Gallico was a bestselling writer in his own day, and he's one of those writer's whose prolific output hasn't served to cement his literary legacy. There is a tendency to dismiss him as a great "storyteller" rather than a writer, and certainly the archetypes in his narratives... could use some updating.i But when he hits it, he really hits it. There is a description of a little girl's uncomfortable spangled tights in this book--forty years after I first read that passage, it still has a special niche in my brain. There was an observed sympathy for her situation that Gallico understood, and I understood that he understood.
Gallico was a man who could write convincingly about human goodness, and human bravery. That's a rare and under-rated talent in our culture.
Snihurónka is the Ukrainian Snow Maiden, companion to Did Moróz, Grandfather Frost.
Moróz has been identified with Morozko, the pre-Christian pan-Slavic personification of the snow (an animistic spirit, god, or demon, depending on your perspective), but it is widely accepted that his companion, Snihurónka, dates back only to the 19th century, and Alexander Afanasyev's 1869 ""The Poetic Outlook of Slavs about Nature."
I have yet to resolve to my own satisfaction why this should be. Afanasyev is, effectively, the Russian equivalent of the Grimm brothers, and his folktale collection techniques, where "he never tried to give any definitive version of a folktale: so, if he gathered 7 versions of one folk type, he edited them all,"* is considered to have been intellectually sophisticated and ahead of its time. Why Snihurónka should be relegated as Afanasyev's personal invention, rather than one among many folk figures that he collected--I have not seen the scholarship that tells me this is anything other than bias against the story--the Moróz figure, in other cultures, does not have a female companion.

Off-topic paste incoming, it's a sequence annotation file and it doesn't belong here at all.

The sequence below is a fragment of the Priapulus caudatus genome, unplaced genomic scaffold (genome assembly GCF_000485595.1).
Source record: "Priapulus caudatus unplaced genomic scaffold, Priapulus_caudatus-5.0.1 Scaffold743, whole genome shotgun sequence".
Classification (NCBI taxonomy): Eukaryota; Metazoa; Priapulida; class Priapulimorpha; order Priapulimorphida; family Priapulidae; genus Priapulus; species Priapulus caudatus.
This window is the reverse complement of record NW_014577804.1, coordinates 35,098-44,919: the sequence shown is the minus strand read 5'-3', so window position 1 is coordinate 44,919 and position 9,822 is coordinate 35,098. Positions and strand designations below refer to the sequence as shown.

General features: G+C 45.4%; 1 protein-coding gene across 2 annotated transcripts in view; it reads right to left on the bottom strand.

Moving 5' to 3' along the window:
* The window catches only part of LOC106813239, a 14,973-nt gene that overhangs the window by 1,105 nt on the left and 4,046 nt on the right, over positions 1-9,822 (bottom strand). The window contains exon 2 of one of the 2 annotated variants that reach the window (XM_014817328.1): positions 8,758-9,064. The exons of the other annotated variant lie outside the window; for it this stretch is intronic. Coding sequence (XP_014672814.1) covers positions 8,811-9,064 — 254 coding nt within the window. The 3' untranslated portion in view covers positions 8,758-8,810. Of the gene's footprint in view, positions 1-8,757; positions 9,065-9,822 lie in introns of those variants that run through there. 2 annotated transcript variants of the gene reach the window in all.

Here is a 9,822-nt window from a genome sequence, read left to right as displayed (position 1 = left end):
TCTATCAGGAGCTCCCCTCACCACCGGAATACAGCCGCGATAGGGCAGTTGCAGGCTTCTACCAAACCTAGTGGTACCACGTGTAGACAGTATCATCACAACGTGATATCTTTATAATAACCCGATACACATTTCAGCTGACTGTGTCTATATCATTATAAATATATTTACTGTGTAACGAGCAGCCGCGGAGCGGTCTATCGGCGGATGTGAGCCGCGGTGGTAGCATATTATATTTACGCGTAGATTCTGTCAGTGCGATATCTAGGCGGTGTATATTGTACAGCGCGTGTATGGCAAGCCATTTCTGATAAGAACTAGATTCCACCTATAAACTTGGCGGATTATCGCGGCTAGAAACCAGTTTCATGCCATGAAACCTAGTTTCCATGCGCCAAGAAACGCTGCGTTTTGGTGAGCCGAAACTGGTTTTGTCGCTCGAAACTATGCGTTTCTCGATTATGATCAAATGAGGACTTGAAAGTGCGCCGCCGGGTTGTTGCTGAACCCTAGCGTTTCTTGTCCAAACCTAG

Very little is known definitively about Slavic mythology, but one thing that is known is that the Slavic pantheon was full of unusual gender assignments, gods who are variously represented as female or male in different times and locations, and god-pairs with male and female partners. So--why not Did Moróz and Snihurónka?
I am moving some things around behind the scenes. This site may become unavailable for a few days.
In the meantime. Squirrels.
click above to bring up Katya's contact information.
Sites I recommend
These ones are maintained by long-time personal friends.
is a consummate artist. There are so many images to enjoy on this site. His carved wooden long-leaf red pine Rhinoceros (which he made for me when I was ~11 years old) is a personal favorite.
Is the U.K. based caving gear store run by serious hard-ass Tony Seddon. This link goes to the 'caves' section of the store's site--complete with alarming portrait photo of Tony ("After 7 days underground and 700m prussiking").
The Oxford University
Maintained by Steve Roberts, a guy who is extraordinary in so many ways, I'll just limit myself here to saying "Steve is a man who knows about motors."
John Bedell is an archaeologist, historian, and father of five living in Maryland. His blog is a fascinating grab-bag of historical, artistic, and political materials. This entry about work and leisure gives a good example of his voice.
This is Liz Manicatide (now Liz LaManche), principal at Emphasis Creative's personal art & graphics site. I love Liz's work, panache, and aerial artistry, which leads me to-
Flying Squirrel Consortium
Phil Servita's site, and the place to go for custom fabricated circus equipment (either freestanding or fixed point), and aerial classes, if you happen to live in the area.
Paul's site is... unique, authentic, & expressive, and pretty much exactly what I think of when I think of a website as an artform.
Metro Bikes Trails Guide
(St. Paul, MN)
"Reviews and Reports on over 70 bicycle paths in the Minneapolis/Saint Paul area!"
Maintained by the tireless Seamus Flynn, and a great little site for those local to the Twin Cities area.
I enjoy the Ukrainian/Russian artisanship on this website.
Sites I enjoy
I don't know these people, but I appreciate their work.
What's That Bug?
The title says it all. A useful site for both the non-bug-phobic & the consummate bug-phobe.
Margaret & Helen
Best Friends for Sixty Years and Counting…
I'm not a grandmother (or raging!), but I appreciate this site. Especially the fact-checking part.